Category Archives: Market Commentary

Market Commentary: 2Q 2016

U.S. markets were initially range-bound for most of the quarter until June, when the relative calm in global stock markets came to an abrupt end. Upending most forecasts and taking world financial markets by surprise, the United Kingdom voted to leave the European Union on June 23. In the wake of the vote, British pound sterling fell 11% overnight against the U.S. dollar, its lowest level since 1985. The euro fell 2.4% to 1.10 versus the dollar. Global equities plummeted.

 Then in the week following Britain’s historic vote, global equities rallied despite significant uncertainty regarding the economic, political, and financial market implications of Brexit.When the dust had settled, developed international and European stocks remained in the red, while U.S. stocks edged into positive territory. The big winners in the quarter were emerging-markets stocks, which gained 2.6% and are now up 6.6% year to date.

As the second quarter ended, investors could be forgiven for feeling both bruised and battered. In the aftermath of the Brexit vote, global financial markets initially hit the panic button. Following the vote, stocks fell, bond yields dove, and both the British pound and the euro swooned. The markets demonstrated the typical flight to safety, with U.S. Treasurys, the U.S. dollar, Japanese yen, Swiss franc, and gold all rising sharply.

Here are the broad index returns through the Second Quarter of 2016:

U.S. Large Cap Stocks 3.7% Emerging Market Stocks 6.6%
U.S. Small Cap Stocks -2.2% Commodities 13.3%
U.S. Real Estate 13.3% U.S. Aggregate Bonds 5.3%
Overseas Stocks -4.0% International Bonds 10.7%

There are a number of positives in the U.S. economy. Historically low oil prices and high domestic production have lowered the cost of doing business and the cost of living in the United States. Both are a boon to the economy, which is on track to grow at a 2.0% rate this year. Although hardly dramatic, this growth rate is sustainable and not likely to overheat the different sectors of the economy which could lead to a recession. Manufacturing activity is expected to grow 2.6% for the year based on the numbers so far, and the unemployment rate has fallen to 4.7%, below the Federal Reserve target. The unemployment statistics are almost certainly somewhat misleading in the sense that many people are underemployed, and a sizable number of working-age men are no longer participating in the labor force. But for many Americans, the employment picture is much better now than a few years ago. By a number of measures, the U.S. economy seems to be comfortably plodding along.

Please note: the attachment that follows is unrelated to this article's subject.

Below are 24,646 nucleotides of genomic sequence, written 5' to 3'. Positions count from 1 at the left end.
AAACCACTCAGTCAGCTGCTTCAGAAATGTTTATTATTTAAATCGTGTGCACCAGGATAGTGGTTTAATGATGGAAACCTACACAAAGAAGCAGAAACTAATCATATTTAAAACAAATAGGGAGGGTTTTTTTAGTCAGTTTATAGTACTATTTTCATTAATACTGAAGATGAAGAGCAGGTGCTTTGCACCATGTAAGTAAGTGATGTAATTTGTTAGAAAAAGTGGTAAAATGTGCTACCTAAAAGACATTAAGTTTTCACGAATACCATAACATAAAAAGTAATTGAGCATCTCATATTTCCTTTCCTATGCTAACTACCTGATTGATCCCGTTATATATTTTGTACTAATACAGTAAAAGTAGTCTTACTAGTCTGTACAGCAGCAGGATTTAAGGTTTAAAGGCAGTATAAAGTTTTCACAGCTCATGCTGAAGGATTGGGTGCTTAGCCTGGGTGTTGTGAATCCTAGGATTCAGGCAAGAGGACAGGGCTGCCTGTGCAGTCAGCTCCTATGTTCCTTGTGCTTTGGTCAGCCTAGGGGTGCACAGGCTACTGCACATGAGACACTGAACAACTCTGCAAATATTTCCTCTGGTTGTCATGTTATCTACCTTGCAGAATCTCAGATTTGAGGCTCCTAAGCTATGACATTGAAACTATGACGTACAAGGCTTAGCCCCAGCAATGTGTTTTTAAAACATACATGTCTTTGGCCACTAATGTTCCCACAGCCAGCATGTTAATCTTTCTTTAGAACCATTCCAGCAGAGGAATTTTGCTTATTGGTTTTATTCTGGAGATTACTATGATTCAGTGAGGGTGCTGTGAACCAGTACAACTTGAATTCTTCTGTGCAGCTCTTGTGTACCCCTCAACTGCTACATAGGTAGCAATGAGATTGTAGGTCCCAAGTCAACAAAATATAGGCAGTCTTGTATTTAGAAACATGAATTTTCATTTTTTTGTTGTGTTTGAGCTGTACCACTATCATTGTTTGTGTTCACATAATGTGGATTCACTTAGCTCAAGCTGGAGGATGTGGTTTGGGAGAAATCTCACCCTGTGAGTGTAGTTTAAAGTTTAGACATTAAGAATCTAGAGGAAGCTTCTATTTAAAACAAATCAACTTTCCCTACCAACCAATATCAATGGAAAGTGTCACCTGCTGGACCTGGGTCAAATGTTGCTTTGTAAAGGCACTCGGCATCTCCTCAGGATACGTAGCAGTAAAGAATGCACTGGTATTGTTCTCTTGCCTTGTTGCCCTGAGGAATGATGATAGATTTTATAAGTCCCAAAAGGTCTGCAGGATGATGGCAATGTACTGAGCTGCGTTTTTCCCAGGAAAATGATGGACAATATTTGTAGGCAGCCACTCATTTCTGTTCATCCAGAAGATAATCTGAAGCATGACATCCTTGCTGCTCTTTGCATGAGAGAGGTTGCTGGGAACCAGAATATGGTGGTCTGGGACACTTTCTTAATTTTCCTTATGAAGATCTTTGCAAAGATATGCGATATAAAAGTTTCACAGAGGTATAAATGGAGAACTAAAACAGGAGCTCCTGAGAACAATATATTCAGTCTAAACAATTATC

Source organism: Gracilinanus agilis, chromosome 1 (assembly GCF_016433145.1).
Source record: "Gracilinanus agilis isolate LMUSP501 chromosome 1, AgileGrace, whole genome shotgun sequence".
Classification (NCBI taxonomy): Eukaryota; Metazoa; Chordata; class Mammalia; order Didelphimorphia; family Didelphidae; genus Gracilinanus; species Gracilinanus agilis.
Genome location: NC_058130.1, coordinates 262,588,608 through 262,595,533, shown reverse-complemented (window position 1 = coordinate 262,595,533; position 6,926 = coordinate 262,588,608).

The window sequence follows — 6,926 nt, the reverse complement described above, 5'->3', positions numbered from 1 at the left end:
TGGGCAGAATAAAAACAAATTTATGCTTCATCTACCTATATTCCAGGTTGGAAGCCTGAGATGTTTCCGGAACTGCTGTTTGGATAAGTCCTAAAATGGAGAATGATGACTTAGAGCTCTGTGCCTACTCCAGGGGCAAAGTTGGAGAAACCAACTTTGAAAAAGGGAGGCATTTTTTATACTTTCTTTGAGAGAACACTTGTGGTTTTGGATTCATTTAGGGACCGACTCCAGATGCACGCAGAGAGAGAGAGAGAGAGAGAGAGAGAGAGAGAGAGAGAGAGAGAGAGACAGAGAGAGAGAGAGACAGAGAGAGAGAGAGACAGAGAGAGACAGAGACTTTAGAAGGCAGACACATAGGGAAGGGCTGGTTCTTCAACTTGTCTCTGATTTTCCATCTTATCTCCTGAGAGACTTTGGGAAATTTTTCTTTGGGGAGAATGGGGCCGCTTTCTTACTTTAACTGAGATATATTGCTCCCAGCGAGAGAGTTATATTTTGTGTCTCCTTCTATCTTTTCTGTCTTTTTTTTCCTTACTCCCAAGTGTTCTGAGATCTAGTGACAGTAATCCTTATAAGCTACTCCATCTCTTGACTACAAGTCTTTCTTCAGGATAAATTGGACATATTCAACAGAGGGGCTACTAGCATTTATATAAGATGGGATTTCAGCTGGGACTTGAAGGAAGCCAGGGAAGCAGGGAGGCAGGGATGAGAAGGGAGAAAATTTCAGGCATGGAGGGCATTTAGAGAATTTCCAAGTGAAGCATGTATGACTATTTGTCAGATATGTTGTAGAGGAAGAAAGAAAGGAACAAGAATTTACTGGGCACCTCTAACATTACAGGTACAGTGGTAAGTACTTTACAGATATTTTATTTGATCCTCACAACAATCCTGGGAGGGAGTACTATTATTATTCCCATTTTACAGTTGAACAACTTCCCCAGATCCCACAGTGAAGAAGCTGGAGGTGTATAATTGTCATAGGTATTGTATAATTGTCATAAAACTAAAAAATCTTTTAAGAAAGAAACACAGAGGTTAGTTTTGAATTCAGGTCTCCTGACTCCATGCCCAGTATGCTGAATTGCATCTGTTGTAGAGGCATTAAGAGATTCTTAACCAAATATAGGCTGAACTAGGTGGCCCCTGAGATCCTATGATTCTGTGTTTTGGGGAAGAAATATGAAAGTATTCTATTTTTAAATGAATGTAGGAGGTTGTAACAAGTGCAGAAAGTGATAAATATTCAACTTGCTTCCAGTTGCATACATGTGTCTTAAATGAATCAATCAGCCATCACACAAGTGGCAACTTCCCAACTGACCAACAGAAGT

Uncertainty remains in the Eurozone. A recent report by Thomas Friedman of Geopolitical Futures suggests that the EU, at the very least, is going to have to reform itself and the vote in Britain could be the wake-up call it needs to make structural changes.  The Eurozone has been struggling economically since the common currency was adopted.  It is still dealing with the Greek sovereign debt crisis, a potential banking crisis in Italy, economic troubles in Finland, political issues in Poland and a wealth disparity between its northern and southern members. Nevertheless, Friedman thinks the UK will be just fine, because Europe needs it to be a strong trading partner.  Britain is Germany’s third-largest export market and France’s fifth largest.  Would it be wise for those countries to stop selling to Britain or impose tariffs on British exports?  Cooler heads are likely to prevail.

The quarter’s market upheaval was yet another reminder that successful investing requires patience. Investing is part of a process, not a one-off decision, toward achieving your long-term financial goals. On the first day of July, the Dow, S&P 500 and Nasdaq indices were all higher than they were before the Brexit vote took investors by surprise. This suggests, yet again, that the people who let panic make their decisions lost money while those who kept their heads sailed through.  There will be plenty of other opportunities for panic in a future where terrorism, a continuing mess in the Middle East, a refugee crisis in Europe and premature announcements of the demise of the European Union will deflect attention away from what is actually a decent economic story in the U.S. There will be inevitable and unpredictable shorter-term market ups and downs along the way, and through these periods, it is our job to remain focused on the long-term objectives of our clients, maintaining a consistent investment discipline to guide our decisions over time.

Market Commentary: 1Q 2016